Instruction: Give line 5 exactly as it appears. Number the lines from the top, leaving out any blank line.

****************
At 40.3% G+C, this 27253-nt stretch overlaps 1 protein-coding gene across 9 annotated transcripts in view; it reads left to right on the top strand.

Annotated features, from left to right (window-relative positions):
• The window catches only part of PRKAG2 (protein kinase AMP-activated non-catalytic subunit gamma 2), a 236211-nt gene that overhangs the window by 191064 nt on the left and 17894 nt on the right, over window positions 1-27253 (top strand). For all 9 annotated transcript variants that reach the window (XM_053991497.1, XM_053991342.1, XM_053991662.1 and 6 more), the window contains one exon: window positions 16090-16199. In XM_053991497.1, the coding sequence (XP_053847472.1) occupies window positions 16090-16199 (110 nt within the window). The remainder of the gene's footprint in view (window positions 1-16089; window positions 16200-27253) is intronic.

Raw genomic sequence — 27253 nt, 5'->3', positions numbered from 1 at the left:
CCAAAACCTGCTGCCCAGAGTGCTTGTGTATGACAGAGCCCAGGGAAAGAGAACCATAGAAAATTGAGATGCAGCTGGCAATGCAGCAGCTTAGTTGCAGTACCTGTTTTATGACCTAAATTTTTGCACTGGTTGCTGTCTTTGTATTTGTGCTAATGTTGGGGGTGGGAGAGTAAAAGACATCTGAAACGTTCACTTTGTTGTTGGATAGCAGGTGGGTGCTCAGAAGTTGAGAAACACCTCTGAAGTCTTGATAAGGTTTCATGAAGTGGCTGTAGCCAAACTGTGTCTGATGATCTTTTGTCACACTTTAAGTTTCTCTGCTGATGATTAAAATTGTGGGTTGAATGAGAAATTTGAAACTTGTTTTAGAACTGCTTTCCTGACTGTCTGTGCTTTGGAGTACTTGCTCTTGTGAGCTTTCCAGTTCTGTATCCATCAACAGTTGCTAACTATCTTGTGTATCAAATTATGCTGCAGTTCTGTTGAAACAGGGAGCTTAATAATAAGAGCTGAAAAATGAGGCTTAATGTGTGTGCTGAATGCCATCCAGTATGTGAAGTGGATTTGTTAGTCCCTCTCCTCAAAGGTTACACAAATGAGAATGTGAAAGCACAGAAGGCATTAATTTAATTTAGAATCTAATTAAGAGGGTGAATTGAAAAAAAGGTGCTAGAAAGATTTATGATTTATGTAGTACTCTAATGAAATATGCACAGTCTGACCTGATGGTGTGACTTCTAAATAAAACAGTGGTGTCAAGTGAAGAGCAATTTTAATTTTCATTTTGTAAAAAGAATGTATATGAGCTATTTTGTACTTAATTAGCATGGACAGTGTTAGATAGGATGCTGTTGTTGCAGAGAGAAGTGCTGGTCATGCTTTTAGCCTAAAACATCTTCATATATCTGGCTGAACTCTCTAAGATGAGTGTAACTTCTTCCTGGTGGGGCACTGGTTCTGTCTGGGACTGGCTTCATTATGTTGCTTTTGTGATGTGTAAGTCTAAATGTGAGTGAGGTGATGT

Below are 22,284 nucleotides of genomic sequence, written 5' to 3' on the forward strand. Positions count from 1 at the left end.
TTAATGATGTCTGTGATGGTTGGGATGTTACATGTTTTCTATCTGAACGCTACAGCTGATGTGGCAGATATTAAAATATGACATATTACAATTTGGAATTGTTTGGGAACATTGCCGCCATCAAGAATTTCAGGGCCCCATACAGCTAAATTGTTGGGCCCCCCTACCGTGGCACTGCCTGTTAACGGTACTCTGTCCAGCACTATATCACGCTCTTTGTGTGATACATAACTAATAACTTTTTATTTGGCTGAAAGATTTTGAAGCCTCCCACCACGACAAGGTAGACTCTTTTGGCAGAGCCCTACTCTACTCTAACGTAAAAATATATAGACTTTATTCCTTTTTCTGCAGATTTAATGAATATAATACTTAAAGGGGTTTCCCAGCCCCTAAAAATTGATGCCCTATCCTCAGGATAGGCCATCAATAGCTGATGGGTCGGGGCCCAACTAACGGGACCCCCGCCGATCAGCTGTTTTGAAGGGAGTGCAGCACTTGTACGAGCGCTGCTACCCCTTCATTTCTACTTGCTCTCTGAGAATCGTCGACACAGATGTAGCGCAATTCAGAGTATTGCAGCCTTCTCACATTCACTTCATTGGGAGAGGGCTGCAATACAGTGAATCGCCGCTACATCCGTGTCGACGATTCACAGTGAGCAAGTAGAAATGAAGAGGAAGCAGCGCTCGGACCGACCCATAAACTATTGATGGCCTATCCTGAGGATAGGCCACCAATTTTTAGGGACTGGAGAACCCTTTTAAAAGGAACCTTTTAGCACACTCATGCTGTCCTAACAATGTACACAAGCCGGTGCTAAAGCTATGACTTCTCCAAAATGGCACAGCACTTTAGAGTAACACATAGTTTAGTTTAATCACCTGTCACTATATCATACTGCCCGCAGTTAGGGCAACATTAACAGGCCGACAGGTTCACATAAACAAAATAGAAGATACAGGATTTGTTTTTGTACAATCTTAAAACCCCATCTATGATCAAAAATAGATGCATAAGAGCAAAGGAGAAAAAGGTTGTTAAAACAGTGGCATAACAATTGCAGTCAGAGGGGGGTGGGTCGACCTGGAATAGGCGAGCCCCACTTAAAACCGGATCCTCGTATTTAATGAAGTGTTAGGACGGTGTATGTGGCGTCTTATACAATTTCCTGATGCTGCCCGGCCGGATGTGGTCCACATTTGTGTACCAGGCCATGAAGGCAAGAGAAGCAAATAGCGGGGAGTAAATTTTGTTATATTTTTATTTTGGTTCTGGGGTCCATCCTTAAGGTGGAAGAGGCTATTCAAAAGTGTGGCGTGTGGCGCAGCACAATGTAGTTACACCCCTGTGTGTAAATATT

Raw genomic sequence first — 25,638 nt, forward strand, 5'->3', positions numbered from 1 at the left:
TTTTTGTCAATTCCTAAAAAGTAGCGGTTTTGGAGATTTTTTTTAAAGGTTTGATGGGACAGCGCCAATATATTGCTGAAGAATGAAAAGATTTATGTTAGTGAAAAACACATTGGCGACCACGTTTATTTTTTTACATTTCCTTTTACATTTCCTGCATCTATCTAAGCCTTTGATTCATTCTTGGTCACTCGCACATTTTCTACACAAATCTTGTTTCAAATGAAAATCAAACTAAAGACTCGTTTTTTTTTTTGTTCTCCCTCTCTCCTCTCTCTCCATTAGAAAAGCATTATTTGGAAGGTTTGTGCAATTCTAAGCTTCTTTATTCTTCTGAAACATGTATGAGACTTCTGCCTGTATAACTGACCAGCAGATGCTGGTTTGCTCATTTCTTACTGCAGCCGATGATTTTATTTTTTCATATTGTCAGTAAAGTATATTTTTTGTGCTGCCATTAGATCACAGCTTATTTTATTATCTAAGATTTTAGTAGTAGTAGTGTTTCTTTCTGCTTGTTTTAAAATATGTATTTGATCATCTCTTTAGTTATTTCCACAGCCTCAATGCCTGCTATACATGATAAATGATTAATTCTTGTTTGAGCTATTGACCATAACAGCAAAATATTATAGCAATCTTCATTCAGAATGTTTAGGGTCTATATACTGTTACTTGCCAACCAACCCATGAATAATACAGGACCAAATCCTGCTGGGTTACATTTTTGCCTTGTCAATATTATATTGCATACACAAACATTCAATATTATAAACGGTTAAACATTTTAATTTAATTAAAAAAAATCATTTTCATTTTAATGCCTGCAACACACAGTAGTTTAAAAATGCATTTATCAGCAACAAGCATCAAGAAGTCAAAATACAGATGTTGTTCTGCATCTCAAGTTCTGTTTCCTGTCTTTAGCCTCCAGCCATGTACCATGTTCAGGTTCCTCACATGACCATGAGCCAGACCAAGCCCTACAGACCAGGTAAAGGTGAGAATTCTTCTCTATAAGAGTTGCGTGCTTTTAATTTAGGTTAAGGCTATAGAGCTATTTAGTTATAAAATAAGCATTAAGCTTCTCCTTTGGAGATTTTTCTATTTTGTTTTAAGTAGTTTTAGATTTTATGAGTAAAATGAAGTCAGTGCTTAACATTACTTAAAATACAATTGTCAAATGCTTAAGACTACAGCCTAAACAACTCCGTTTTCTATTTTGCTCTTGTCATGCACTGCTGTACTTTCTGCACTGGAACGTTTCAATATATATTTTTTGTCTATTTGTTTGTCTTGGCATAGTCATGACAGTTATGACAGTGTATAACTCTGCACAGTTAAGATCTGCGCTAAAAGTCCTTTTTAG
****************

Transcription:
CCAAAACCTGCTGCCCAGAGTGCTTGTGTATGACAGAGCCCAGGGAAAGAGAACCATAGAAAATTGAGATGCAGCTGGCAATGCAGCAGCTTAGTTGCAGTACCTGTTTTATGACCTAAATTTTTGCACTGGTTGCTGTCTTTGTATTTGTGCTAATGTTGGGGGTGGGAGAGTAAAAGACATCTGAAACGTTCACTTTGTTGTTGGATAGCAGGTGGGTGCTCAGAAGTTGAGAAACACCTCTGAAGTCTTGATAAGGTTTCATGAAGTGGCTGTAGCCAAACTGTGTCTGATGATCTTTTGTCACACTTTAAGTTTCTCTGCTGATGATTAAAATTGTGGGTTGAATGAGAAATTTGAAACTTGTTTTAGAACTGCTTTCCTGACTGTCTGTGCTTTGGAGTACTTGCTCTTGTGAGCTTTCCAGTTCTGTATCCATCAACAGTTGCTAACTATCTTGTGTATCAAATTATGCTGCAGTTCTGTTGAAACAGGGAGCTTAATAATAAGAGCTGAAAAATGAGGCTTAATGTGTGTGCTGAATGCCATCCAGTATGTGAAGTGGATTTGTTAGTCCCTCTCCTCAAAGGTTACACAAATGAGAATGTGAAAGCACAGAAGGCATTAATTTAATTTAGAATCTAATTAAGAGGGTGAATTGAAAAAAAGGTGCTAGAAAGATTTATGATTTATGTAGTACTCTAATGAAATATGCACAGTCTGACCTGATGGTGTGACTTCTAAATAAAACAGTGGTGTCAAGTGAAGAGCAATTTTAATTTTCATTTTGTAAAAAGAATGTATATGAGCTATTTTGTACTTAATTAGCATGGACAGTGTTAGATAGGATGCTGTTGTTGCAGAGAGAAGTGCTGGTCATGCTTTTAGCCTAAAACATCTTCATATATCTGGCTGAACTCTCTAAGATGAGTGTAACTTCTTCCTGGTGGGGCACTGGTTCTGTCTGGGACTGGCTTCATTATGTTGCTTTTGTGATGTGTAAGTCTAAATGTGAGTGAGGTGATGT